Mat Honan’s article from November of last year about the weakness of using passwords for online security details a terrifyingly easy method to crack Google’s 2-step verification:
On the consumer side, we hear a lot about the magic of Google’s two-factor authentication for Gmail. It works like this: First you confirm a mobile phone number with Google. After that, whenever you try to log in from an unfamiliar IP address, the company sends an additional code to your phone: the second factor. Does this keep your account safer? Absolutely, and if you’re a Gmail user, you should enable it this very minute. Will a two-factor system like Gmail’s save passwords from obsolescence? Let me tell you about what happened to Matthew Prince.
This past summer UGNazi decided to go after Prince, CEO of a web performance and security company called CloudFlare. They wanted to get into his Google Apps account, but it was protected by two-factor. What to do? The hackers hit his AT&T cell phone account. As it turns out, AT&T uses Social Security numbers essentially as an over-the-phone password. Give the carrier those nine digits—or even just the last four—along with the name, phone number, and billing address on an account and it lets anyone add a forwarding number to any account in its system. And getting a Social Security number these days is simple: They’re sold openly online, in shockingly complete databases.
Prince’s hackers used the SSN to add a forwarding number to his AT&T service and then made a password-reset request with Google. So when the automated call came in, it was forwarded to them. Voilà—the account was theirs. Two-factor just added a second step and a little expense. The longer we stay on this outdated system—the more Social Security numbers that get passed around in databases, the more login combinations that get dumped, the more we put our entire lives online for all to see—the faster these hacks will get.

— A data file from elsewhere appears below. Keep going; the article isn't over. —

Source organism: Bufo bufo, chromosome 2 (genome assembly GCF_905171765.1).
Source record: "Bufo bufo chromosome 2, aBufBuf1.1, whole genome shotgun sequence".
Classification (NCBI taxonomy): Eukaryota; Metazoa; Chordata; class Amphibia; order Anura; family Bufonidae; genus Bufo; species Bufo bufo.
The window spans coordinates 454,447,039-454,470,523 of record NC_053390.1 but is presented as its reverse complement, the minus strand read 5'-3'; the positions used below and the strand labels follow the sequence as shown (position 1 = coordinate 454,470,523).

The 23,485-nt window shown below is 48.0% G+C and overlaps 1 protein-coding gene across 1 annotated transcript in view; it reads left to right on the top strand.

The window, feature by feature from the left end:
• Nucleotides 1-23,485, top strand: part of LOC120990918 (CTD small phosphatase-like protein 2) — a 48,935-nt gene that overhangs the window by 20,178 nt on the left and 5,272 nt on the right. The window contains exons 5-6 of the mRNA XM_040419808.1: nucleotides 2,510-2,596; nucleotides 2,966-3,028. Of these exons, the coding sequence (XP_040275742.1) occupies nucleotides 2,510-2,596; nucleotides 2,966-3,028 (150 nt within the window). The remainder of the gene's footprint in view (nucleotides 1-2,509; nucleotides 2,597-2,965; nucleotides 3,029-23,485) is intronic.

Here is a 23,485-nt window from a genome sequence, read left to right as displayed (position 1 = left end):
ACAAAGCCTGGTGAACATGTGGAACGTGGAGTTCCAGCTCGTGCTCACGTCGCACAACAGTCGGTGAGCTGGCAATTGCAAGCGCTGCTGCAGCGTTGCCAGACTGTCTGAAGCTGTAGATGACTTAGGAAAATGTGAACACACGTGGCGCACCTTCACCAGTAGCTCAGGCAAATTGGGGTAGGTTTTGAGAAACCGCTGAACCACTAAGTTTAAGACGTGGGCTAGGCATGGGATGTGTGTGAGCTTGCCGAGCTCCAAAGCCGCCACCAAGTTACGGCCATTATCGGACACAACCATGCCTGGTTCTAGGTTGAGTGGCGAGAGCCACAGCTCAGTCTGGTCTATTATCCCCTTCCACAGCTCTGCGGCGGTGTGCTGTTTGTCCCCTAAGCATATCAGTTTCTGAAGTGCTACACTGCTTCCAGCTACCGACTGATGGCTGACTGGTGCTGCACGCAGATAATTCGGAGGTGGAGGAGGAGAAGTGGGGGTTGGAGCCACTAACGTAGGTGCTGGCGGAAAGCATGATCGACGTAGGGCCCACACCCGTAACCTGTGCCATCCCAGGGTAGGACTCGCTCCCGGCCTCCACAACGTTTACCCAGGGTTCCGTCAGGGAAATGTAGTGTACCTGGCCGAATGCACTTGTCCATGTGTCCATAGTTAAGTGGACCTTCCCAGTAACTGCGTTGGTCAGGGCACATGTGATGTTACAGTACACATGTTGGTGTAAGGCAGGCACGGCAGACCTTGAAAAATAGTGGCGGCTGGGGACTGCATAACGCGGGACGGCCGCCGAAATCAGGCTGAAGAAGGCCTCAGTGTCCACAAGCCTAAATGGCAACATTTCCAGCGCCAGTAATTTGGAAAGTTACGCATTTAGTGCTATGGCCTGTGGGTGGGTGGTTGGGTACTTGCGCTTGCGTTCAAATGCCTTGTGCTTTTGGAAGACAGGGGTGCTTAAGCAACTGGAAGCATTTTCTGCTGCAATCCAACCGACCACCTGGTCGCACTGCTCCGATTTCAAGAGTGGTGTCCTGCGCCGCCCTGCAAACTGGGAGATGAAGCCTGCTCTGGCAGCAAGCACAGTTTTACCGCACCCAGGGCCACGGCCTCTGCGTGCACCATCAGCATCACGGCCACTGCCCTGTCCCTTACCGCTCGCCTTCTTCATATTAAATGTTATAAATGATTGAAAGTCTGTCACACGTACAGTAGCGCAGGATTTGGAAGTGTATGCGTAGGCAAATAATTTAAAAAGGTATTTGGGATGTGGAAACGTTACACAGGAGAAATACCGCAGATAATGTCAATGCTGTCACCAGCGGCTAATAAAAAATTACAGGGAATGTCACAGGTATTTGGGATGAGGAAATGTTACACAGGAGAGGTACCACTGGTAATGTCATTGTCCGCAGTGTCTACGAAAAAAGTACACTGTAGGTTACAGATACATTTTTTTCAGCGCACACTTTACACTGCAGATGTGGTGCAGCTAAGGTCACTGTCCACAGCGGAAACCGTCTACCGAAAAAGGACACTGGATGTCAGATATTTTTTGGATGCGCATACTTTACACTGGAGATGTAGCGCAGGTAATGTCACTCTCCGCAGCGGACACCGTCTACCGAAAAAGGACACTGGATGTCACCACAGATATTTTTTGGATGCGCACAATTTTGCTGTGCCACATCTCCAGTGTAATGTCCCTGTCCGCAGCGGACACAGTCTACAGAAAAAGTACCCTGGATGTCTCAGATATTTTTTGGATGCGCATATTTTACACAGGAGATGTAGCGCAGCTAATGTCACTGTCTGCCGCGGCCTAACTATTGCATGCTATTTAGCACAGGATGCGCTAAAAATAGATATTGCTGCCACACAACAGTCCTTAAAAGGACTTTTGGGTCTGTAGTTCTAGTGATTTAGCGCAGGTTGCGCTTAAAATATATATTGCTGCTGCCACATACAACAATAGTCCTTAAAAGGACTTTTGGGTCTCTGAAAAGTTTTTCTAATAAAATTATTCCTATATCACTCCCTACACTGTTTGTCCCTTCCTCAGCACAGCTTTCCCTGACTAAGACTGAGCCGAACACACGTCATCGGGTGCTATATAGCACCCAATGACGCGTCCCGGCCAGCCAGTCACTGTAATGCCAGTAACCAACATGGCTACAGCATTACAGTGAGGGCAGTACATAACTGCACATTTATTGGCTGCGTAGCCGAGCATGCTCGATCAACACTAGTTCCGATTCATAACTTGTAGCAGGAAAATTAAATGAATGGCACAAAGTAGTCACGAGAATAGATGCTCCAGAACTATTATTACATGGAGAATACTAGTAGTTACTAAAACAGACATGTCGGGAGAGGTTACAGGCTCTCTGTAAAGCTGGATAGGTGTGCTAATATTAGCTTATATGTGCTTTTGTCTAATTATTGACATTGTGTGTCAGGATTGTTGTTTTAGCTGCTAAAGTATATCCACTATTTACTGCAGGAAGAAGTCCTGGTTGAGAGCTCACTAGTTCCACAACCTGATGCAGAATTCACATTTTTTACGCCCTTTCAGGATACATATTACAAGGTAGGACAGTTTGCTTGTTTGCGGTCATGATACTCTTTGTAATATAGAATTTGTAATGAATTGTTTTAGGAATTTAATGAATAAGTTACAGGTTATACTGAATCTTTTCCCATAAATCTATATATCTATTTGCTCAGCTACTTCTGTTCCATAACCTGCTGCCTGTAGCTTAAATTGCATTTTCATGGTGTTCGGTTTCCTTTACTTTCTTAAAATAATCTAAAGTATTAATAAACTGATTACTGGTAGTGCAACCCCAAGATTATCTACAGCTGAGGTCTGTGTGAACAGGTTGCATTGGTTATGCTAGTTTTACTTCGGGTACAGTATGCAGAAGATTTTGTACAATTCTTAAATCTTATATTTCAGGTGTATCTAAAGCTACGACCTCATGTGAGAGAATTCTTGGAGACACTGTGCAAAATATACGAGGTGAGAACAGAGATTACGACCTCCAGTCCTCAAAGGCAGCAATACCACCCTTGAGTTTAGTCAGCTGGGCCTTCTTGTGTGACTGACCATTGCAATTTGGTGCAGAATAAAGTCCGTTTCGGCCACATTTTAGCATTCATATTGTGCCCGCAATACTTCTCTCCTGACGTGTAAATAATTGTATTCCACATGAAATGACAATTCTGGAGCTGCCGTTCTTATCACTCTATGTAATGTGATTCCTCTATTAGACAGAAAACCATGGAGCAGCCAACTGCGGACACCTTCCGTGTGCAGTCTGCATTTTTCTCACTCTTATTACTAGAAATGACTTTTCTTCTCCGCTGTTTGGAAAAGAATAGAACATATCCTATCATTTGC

It’s extremely easy to get someone’s social security number. I don’t know about other telephone providers other than AT&T, but the fix for this is easy. You can call AT&T’s customer support and lock your account with a password. The password you create should be strong and unique, and have absolutely no connection to anything else in your life, and thus unavailable for sale on the black market. Once your account is locked with a password, AT&T representatives will refuse to make any account changes whatsoever without the password. If you forget or lose your password, the only way into your account is to go into a brick-and-mortar AT&T store and present a government-issued ID.
Will this solution achieve perfect security? Of course it won’t. Nothing is 100% secure. AT&T representatives might not comply, and government IDs can be forged, but a hacker would have to be much more determined, and would have to conduct their entire operation in a very difficult time frame, before the targeted account holder is notified and figures out that something is amiss.